While the subprime market had gotten wobbly at the end of 2006, it went serious distress in February 2007. Everyone in the market knew that Merrill was long a ton of subprime paper, at least $10, perhaps as much as $20 billion. Thus the critical parties – investors and bond guarantors – knew that Merrill needed badly to lighten up on its exposures, and the fastest route would be CDOs, but since Merrill was expected to be putting a lot of supply into the market, their deals were certain to be bid wide (meaning at prices unfavorable to Merrill).

To make matters worse, it is likely that Merrill was even more long subprime exposure as of February 2007 that the Street surmised. Merrill had an active relationship with Magnetar, whose massive CDO program (named after constellations like Pyxis) has taken Wall Street by storm (industry sources and our own analysis suggest Magnetar’s CDOs drove the demand for at least 35%, but more likely 50%-60% of subprime demand in 2006). The role dealers like Merrill played for Magnetar, among other things, meant that they served as the long side of the CDOs Magnetar created. So Merrill, as of February 2007, desperately needed to unload a ton of CDOs, both to offload residential mortgage backed securities exposures, and to bundle up tranches of unsold CDOs on its balance sheet (even first gen mezzanine CDOs contained up to 10% of other CDOs; so called “high grade” were as much as 30% CDO by early 2007).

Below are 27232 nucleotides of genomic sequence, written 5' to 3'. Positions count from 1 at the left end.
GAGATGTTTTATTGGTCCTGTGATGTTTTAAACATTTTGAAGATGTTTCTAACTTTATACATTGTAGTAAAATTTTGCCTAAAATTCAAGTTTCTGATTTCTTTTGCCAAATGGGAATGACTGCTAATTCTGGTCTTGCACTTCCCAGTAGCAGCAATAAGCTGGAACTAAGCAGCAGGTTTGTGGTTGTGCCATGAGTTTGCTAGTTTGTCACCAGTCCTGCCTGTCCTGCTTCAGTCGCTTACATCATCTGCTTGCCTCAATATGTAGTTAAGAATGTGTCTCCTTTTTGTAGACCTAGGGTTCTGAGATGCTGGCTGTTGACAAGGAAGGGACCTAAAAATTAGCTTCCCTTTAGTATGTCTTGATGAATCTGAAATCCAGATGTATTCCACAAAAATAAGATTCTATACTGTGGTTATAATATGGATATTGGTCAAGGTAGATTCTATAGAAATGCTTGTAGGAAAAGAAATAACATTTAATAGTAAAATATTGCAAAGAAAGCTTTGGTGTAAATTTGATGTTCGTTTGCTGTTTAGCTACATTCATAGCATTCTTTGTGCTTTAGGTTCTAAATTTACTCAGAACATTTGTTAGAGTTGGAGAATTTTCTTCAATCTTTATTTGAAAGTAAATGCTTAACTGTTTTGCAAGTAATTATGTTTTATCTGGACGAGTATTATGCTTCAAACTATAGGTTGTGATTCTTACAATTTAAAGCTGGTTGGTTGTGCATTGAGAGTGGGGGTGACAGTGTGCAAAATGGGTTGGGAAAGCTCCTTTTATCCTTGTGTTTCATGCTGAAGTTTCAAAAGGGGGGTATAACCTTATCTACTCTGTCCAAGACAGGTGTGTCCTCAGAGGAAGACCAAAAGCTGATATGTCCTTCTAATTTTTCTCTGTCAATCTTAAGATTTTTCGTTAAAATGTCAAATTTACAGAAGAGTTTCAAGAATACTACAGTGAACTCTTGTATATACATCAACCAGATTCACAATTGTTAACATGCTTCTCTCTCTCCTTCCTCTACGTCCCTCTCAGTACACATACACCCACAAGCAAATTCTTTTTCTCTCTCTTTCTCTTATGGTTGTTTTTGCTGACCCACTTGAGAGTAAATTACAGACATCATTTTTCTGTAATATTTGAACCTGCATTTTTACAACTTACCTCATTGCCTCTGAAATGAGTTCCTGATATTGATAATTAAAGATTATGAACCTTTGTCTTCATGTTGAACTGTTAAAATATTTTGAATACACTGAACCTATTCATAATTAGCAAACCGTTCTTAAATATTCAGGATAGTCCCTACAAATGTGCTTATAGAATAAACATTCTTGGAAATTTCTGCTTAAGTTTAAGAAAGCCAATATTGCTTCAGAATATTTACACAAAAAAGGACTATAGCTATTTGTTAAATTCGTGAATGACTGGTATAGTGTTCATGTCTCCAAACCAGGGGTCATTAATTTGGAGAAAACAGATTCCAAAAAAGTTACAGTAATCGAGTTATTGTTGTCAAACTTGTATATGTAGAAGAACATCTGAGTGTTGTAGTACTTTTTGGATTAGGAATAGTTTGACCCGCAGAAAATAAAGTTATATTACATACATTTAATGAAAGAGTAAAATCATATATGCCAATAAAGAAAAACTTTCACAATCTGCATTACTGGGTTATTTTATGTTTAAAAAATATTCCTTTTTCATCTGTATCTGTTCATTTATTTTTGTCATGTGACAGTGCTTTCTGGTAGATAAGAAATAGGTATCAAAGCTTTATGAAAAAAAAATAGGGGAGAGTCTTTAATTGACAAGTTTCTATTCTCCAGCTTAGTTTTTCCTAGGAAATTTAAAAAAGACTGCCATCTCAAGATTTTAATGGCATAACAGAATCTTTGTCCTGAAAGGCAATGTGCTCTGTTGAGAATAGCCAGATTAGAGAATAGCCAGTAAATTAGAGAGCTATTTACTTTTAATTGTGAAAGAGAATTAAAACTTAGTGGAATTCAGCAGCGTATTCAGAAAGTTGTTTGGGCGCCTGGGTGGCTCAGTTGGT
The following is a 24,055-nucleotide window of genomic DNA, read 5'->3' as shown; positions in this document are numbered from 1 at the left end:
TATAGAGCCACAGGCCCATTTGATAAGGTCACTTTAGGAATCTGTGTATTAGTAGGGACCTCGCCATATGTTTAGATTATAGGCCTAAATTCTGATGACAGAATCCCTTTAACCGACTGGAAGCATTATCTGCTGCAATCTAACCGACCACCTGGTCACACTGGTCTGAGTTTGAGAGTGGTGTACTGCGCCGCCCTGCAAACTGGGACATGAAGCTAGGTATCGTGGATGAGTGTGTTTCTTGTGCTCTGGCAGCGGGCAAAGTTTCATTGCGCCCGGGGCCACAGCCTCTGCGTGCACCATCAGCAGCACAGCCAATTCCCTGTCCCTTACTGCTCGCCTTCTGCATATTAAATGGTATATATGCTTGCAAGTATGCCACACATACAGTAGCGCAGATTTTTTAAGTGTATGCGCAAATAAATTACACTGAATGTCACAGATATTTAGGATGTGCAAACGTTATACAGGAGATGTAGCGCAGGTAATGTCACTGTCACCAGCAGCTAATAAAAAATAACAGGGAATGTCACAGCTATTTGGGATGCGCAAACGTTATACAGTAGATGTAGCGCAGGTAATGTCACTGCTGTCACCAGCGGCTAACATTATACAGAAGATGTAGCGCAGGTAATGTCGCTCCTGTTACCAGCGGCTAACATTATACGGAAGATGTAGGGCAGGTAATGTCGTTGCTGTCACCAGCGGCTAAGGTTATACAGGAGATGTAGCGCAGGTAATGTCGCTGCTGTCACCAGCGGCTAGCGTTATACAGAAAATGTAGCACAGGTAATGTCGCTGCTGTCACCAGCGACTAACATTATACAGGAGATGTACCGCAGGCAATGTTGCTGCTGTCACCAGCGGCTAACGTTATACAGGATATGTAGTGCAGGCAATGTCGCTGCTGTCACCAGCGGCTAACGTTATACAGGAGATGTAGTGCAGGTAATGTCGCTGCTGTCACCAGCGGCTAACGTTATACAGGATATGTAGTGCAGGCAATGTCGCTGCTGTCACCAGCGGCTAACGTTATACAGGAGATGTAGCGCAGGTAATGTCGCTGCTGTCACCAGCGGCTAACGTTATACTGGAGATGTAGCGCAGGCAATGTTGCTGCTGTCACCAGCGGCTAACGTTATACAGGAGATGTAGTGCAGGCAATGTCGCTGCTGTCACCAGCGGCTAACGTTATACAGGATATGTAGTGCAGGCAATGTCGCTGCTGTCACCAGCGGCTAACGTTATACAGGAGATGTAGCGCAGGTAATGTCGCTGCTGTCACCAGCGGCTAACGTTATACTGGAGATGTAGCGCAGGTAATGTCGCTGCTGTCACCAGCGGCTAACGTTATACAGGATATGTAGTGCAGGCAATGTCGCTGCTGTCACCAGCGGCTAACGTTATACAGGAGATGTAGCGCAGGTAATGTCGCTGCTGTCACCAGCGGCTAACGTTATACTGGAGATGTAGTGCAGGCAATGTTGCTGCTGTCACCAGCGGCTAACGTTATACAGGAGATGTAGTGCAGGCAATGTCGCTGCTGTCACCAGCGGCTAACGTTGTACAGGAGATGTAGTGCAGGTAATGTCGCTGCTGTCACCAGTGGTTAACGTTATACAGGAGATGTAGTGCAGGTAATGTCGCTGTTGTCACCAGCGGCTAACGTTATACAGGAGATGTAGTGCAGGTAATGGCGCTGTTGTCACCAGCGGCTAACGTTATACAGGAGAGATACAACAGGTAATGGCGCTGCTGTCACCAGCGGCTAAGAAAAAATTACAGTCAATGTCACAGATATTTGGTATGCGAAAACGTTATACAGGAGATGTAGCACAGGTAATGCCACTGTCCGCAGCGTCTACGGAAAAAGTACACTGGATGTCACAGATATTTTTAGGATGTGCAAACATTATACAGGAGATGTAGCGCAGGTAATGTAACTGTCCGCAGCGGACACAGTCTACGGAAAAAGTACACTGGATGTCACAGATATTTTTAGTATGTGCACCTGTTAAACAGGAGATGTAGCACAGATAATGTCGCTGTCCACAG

Between March 1 and September 1 of 2007, Merrill issued just under $23 billion of CDOs – a record setting level. But in early March, the market was still wobbly, everyone knew Merrill was long, and there was no assurance it would be able to dump as much dreck as it wanted to (even this $23 billion was short of what Merrill needed to offload). So using another outlet, in this case, pushing some of its exposures out through a Magnetar deal underwritten by another firm, would have been a very appealing idea.